In the current economic environment, where lawmakers are setting their sights on tighter restrictions on the financial industry’s abusive practices—from excessive overdraft charges to out-of-control interest rates— banks appear to be fighting back with higher fees.
According to The Wall Street Journal, “industry leaders like Bank of America Corp., Wells Fargo & Co., HSBC Holdings PLC's HSBC North America, Fifth Third Bancorp and others are experimenting with new ways to nick their customers, from imposing maintenance fees on checking accounts to rolling out new charges for services like fraud alerts, debit cards and credit reports.”
This news should matter to anyone with a bank account. Even though new rules mean banks must fully share any new fees with their customers, these institutions can do so in what WSJ calls “the ordinary-looking correspondence that most consumers toss in the trash without reading. The result: Many people will learn of the new charges only after opening their monthly statements.”
Customers should remain vigilant. Even customers who keep low balances and manage their accounts responsibly can be hit with so-called “penalty fees.” Here are some things to look out for and things you can do to fight back against excessive banking fees
In this new wave of banking fees and costs, free checking may be the first to go. Instead, some banks are implementing monthly fees for keeping an account open, ending what has been years of free checking options for millions of customers and a major bank enticement meant to persuade people to do more types of business with their bank. If your free checking goes the way of the dinosaur, one way to get a better deal on checking fees is to do a lot of business with your bank—from mortgages to car loans. For some banks, this added activity will be an incentive for your bank to waive your checking fee. If worse comes to worst, there’s always the option to move your money. Shopping around for a better banking experience can not only mean free checking but also a better ongoing relationship with a community bank.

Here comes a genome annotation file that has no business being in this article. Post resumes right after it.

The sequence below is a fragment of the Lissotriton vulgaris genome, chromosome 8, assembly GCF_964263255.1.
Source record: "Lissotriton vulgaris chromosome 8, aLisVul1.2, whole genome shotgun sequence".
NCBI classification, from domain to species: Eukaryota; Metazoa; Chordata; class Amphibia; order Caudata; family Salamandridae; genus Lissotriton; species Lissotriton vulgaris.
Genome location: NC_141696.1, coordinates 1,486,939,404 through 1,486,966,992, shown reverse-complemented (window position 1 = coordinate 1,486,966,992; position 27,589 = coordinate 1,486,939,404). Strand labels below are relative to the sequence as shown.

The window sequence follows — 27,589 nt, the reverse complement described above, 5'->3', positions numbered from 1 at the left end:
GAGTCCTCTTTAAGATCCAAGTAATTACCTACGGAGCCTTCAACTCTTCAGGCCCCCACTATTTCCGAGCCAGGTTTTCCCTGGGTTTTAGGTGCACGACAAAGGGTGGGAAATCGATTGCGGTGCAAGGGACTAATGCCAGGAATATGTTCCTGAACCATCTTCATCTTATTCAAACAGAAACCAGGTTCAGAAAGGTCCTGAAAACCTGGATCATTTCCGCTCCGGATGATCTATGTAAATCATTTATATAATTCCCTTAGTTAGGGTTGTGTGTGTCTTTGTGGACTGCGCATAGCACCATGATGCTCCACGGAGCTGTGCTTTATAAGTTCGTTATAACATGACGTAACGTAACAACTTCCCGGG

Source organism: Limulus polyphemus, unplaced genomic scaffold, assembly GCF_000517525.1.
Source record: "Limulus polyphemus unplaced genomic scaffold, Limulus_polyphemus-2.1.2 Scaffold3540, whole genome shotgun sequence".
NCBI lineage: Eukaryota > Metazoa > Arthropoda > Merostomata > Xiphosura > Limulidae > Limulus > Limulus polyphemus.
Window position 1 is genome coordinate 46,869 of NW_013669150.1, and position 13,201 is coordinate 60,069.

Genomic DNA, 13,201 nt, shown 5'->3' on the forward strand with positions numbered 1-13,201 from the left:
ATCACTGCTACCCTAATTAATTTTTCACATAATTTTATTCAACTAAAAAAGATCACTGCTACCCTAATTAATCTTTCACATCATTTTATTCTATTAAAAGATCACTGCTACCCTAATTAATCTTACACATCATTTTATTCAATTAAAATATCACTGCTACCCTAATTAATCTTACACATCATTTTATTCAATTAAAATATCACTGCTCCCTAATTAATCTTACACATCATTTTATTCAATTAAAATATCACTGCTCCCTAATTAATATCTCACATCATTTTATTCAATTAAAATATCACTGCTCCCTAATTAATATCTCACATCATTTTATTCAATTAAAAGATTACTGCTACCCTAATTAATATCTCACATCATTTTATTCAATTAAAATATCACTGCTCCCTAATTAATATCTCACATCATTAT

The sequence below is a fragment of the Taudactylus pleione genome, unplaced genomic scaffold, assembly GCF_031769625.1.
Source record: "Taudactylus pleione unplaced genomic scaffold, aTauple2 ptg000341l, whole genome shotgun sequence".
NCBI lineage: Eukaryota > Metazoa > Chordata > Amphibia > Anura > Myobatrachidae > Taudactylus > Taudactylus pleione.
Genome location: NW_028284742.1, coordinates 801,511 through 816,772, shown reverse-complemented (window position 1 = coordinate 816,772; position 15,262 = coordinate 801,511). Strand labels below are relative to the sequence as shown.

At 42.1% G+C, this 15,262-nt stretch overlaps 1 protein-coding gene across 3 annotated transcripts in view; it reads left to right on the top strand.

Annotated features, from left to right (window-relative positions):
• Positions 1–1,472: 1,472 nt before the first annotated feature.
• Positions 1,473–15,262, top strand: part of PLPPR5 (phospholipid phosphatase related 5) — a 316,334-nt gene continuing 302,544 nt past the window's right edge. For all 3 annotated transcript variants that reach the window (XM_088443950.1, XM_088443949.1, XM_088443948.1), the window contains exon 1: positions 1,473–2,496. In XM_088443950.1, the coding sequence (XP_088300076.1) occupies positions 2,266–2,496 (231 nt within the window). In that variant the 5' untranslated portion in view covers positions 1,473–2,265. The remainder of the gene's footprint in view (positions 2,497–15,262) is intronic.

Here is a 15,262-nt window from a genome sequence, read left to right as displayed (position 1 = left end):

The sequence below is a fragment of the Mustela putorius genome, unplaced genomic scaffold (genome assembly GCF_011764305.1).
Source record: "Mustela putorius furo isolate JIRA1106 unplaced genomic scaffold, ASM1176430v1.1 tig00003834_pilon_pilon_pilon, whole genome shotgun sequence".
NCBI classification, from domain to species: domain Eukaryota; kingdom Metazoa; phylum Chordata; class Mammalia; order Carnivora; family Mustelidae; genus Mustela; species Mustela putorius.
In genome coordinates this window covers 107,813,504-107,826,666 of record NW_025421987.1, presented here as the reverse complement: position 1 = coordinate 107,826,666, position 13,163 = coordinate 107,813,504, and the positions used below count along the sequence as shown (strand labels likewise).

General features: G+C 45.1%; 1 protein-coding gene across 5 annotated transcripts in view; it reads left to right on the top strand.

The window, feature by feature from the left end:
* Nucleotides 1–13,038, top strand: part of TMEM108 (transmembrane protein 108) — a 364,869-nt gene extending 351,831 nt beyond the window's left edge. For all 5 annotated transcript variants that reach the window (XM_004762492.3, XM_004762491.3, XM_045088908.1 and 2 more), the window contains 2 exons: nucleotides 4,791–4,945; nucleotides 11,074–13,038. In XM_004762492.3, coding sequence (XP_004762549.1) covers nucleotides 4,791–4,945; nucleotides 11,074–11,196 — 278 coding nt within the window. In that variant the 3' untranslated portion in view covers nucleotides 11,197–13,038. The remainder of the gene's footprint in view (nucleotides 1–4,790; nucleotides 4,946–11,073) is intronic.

In addition to checking fees watch out for those fees related to checking account woes, including:
As mentioned, checking account maintenance fees are becoming the new banking standard. In addition to doing more types of business with your banks, sometimes banks will waive these maintenance fees when you keep a minimum balance, combined balances in several accounts, or even when you use direct deposit.
Often banks will require you to use your debit card a certain amount of times in order to avoid debit card fees. To offset this, often banks will match these transactions with cash back, often deposited directly into a separate savings account. Check into your bank’s options.
Historically, bank accounts with low fees don’t pay any interest. This give and take is typical. Keep this in mind when setting you accounts for the long haul. Often, your money is better housed in a different account.
Similarly, accounts with the lowest fees typically don’t offer rewards. Check with your own bank about different rewards; but always read the fine print as often in the financial world, “reward” is bank code for “to the customer’s ultimate detriment.”
The Wall Street Journal also warns that banks may raise minimum initial deposit requirements to encourage people to keep more of their money in their coffers. Again, when opening a bank account in this tough economic climate, it’s best to do your research and shop around.
And, as always, a little due diligence now can go a long way later. Happy banking.